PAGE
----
For most people, the default approach to handling a high volume of work is to plough through long hours with few breaks. But this strategy can be counterproductive. Most people simply can’t focus for hours on end, especially when numbers and screens are involved. This can lead to mistakes and burnout.
Instead of marathon work sessions, you could experiment with alternative time management strategies. The Pomodoro Technique is one such example. It involves focusing on a single task for 25 minutes, then taking a five-minute break to regain focus. You repeat this cycle four times before taking a longer break.
The main point here is that taking regular breaks is beneficial for your productivity, as is breaking work into manageable chunks of time. This allows you to tackle accounting tasks with your full focus — and avoids the mental and physical fatigue that comes with long stints at the desk.
8. Prioritize your mental and physical wellbeing
The long hours and stress that come with busy season can take a toll on your mental and physical health. The screenshot below was taken from the r/Accounting subreddit and portrays just how brutal busy season can be:.
Ultimately, no job is worth sacrificing your wellbeing for, and everyone deserves to maintain an acceptable work-life balance. That can mean different things to different people, of course, so the key thing is to know yourself and your limits — and to not push yourself beyond those limits.
Here are some practical tips you can apply to help alleviate stress and maintain a healthy state of mind during busy season:
- Allocate time for relaxation, exercise and spending quality time with loved ones
- Practice stress management techniques like meditation, mindfulness or yoga
- Use mental health apps like Headspace to help you disconnect from work
- Set boundaries between your work life and personal life — and stick to them
On that last bullet point, it’s worth reading this message from a busy-season veteran on the same subreddit:
9. Continuous learning
The accounting profession is constantly evolving. Not only must you keep up with tax law changes, but you also need to understand the latest technological trends and how they are shaping the industry.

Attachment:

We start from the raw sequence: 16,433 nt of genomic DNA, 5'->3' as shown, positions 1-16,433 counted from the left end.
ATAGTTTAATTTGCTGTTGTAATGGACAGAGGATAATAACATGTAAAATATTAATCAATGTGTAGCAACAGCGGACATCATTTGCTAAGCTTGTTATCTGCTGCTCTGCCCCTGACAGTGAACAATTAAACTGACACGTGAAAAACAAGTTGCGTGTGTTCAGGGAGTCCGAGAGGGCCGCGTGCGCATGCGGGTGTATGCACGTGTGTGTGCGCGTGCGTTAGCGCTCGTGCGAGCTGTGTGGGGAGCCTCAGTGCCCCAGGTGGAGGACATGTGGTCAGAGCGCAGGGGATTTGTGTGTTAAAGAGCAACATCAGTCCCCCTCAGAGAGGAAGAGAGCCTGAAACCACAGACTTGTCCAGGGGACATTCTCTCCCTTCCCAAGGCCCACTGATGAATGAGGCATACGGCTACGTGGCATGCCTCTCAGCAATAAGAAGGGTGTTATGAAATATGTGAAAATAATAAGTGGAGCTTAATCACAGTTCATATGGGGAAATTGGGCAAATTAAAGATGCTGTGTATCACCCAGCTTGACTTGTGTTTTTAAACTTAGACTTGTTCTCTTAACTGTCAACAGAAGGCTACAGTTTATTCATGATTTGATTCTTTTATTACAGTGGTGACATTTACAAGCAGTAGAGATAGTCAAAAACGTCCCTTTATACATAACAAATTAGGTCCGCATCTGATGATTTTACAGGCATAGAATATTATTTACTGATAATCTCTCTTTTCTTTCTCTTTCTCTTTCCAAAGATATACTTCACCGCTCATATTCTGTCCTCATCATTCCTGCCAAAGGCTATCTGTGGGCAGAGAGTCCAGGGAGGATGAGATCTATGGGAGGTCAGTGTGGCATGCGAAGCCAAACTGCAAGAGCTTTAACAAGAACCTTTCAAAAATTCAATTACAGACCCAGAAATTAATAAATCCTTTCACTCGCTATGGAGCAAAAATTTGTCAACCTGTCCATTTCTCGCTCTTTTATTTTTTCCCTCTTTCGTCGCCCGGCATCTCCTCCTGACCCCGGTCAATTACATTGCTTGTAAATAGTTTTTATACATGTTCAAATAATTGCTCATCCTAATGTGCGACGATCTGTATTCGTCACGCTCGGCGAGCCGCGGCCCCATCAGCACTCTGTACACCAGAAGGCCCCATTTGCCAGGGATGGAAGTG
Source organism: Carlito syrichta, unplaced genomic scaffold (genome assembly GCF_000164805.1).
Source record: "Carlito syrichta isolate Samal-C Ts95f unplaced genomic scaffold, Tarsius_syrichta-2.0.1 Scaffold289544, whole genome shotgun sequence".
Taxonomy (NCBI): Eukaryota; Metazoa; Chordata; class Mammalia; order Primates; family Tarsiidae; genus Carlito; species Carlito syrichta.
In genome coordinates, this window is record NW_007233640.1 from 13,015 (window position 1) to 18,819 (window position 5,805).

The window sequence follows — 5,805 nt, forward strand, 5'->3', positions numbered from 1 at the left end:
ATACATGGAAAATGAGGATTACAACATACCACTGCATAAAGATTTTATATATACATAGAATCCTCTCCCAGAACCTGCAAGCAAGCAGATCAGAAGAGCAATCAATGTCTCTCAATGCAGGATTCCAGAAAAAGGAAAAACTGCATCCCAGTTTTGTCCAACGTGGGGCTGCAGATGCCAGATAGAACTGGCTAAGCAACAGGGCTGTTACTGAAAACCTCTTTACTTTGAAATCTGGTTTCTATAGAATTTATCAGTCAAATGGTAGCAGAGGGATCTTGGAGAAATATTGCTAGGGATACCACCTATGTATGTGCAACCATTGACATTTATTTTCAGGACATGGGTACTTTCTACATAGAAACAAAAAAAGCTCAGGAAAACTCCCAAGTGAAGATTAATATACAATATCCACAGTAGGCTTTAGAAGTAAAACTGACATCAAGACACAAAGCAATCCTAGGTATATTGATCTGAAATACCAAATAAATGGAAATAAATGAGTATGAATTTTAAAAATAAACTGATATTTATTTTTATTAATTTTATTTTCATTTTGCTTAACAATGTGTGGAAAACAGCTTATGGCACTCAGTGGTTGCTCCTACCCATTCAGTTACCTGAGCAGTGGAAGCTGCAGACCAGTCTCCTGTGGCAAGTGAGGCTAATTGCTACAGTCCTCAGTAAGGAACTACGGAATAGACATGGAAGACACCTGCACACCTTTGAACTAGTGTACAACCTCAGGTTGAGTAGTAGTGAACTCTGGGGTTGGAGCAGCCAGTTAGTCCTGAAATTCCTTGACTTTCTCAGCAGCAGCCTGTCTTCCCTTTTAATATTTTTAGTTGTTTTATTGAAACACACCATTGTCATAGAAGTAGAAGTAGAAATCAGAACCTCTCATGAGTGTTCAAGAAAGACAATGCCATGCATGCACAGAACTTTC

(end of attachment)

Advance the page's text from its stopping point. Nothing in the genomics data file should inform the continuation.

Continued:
Continuous learning is the key to staying ahead of the accounting curve. If you’re a CPA, a minimum of 40 hours of continuous professional education (CPE) each year is essential to keep your license.
Here are some suggestions for continuous learning:
- Invest in your professional development by taking online courses or certifications
- Explore new accounting software and tools to enhance efficiency
- Join industry associations for networking and access to resources
10. Client communication
Clear communication with clients is always necessary, but it’s especially important during busy season. With tax deadlines looming, your clients want to know where you are at with their tax returns.
Keeping clients in the loop not only helps provide a better service but also heads off any potential questions they may have, which can be time-consuming to respond to.
Here are some tips for getting client communication right:
- Be upfront with clients about progress and potential delays
- Try to preempt what clients might need to know — and tell them before they ask
- Set clear expectations regarding response times and deliverables
- Develop templates for different types of communication (welcome emails, updates, etc.)
- Use a tool that automates client communication
11. Maintain a support system
Support is important during challenging times, especially if you are a junior accountant. Make sure you reach out to more experienced colleagues for advice and guidance during busy season. Here are some practical suggestions:
- Get a professional mentor who’s been there and done it
- Connect with peers to share insights and strategies
- If you’re a firm owner, check in with your staff regularly to see how you can support them
12. Review and reflect
It might feel like busy season will last forever, but things will eventually calm down. In addition to enjoying the relative peace, it’s important to review how it went and identify areas where you and your team can improve. Here are some questions you can ask to help with that process:
- What strategies worked well, and what didn’t?
- What were the major pain points and bottlenecks in our process, and how could we remove them?
- What role did technology play in simplifying our processes, and where could it be improved?
The key here is to approach next year’s busy season in a better position, allowing you to reduce stress and serve clients faster.
Busy season is traditionally a challenging time for accountants due to the sheer volume of work they have to deal with. But with the right strategies, mindset and technology, there’s no reason to dread it.
By embracing the tips we’ve outlined in this guide, you can provide your clients with the best possible service without sacrificing your mental and physical wellbeing. So when the next busy season rolls in, be prepared to ride the wave of work with confidence and competence.